Thankfully, Wendy is completely brilliant, and so that first meeting was held in a pub and not only was there beer, but there was also free food. There is basically nothing better at bringing people together than food and beer so the chat flowed freely as we all introduced ourselves and talked about our backgrounds and why we were interested in minimalism. Everyone had their story to tell and it was a fascinating and truly fun evening.

Now, long term readers of this blog will know these things about me:

1 — Habitually, I’m a collector. From Blythe dolls to vintage Penguin paperbacks, I have always loved a good collection. I blame my antique dealing parents for that!

2 – Despite this, I’m on an unexpected journey—because of big changes in my life— towards a minimalist lifestyle.

For me, having a collection that you love and have meaning for you isn’t the same as Keeping Up with the Jones’ — a competitive fast-track to debt and anxiety. Mindless spending on stuff is where my problem lies and, as I’ve been more mindful about where I spend my money, that has, in turn, reduced my level of possessions. From shopping locally, to operating my ‘one in, one out’ paperback book collection, I am making lots of changes which are having a beneficial effect on my stress levels and my bank balance. I may even be sending those Penguin books off to the charity shop…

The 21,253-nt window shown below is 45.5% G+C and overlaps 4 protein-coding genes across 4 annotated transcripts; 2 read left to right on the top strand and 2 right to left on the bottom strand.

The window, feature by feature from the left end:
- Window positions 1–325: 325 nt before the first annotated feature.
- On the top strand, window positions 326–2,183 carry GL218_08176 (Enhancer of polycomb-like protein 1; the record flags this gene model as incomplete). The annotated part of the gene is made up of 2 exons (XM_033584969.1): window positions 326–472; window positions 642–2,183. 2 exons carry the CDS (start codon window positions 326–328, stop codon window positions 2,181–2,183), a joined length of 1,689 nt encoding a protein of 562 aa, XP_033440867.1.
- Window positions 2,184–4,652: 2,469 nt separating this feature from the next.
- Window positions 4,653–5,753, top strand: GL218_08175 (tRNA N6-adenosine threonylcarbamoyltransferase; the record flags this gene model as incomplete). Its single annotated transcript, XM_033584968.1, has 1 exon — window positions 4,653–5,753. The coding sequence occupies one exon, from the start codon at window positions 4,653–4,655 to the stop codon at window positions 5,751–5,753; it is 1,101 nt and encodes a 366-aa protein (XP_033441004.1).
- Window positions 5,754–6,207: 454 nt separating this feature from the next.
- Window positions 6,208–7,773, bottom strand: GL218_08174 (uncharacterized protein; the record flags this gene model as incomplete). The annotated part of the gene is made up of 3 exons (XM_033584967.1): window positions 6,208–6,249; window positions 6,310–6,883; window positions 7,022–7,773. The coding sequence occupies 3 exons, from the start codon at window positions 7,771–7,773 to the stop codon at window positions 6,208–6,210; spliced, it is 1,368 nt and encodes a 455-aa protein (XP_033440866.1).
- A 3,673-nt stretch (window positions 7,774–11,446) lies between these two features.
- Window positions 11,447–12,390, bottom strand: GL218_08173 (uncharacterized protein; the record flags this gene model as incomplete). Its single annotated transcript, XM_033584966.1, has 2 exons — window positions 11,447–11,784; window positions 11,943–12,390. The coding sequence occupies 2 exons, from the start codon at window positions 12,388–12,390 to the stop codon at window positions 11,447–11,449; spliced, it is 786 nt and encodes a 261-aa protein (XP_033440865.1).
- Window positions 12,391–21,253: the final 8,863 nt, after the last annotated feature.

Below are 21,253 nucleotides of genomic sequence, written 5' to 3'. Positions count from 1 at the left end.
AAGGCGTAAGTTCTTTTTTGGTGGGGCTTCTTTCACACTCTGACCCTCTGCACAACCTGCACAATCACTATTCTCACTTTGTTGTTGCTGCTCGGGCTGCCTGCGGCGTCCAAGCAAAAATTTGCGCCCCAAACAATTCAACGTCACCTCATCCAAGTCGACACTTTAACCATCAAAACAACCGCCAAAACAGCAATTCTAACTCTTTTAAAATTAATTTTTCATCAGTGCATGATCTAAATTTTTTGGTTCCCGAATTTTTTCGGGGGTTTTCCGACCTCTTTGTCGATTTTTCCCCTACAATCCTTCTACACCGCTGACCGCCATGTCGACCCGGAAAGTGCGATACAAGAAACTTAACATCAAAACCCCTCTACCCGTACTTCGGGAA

I may never reach the levels of minimalism as my boyfriend, who has 100 items that will all fit into one bag (if you exclude his bike), but I do have very few possessions now and a genuine interest in continuing the journey towards reducing them even more. Fewer things means more head-space, I’ve found.  Plus, by getting rid of all the clutter, the possessions I want to keep have the space to shine. For me, simplicity and minimalism is fast becoming a route to happiness.

If you have any interest in minimalism at all, or even a curiosity to see what a group of people who get together to talk about this looks like, please do come along to the next gathering. I promise you that it’ll be fun, you’ll be made really welcome and you may come away with a desire to join in with us!

The next gathering will take place in The Tetley Bar and Kitchen. The gallery is open until 8pm if you wish to visit before the meetup starts. Entrance is free.

Date: Thursday 6th March

Time: From 8pm

Location: The Tetley Bar and Kitchen, The Tetley, Hunslet Road, Leeds LS10 1JQ

Hope to see you there…

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Margot and Barbara is changing! I’d really appreciate your feedback. Click HERE to take part. Thank you 🙂

February 11, 2014

Living Naturally Soapnut shampoo bar.

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In an attempt to reduce the amount of plastic we use, I’ve been reviewing all my toiletries. I know already that I’ll decide not to replace some things; I’m very attached to my favourite beauty products!  Because of this, I’ve been going for quick wins where I have no emotional resistance. Shampoo was first on my list.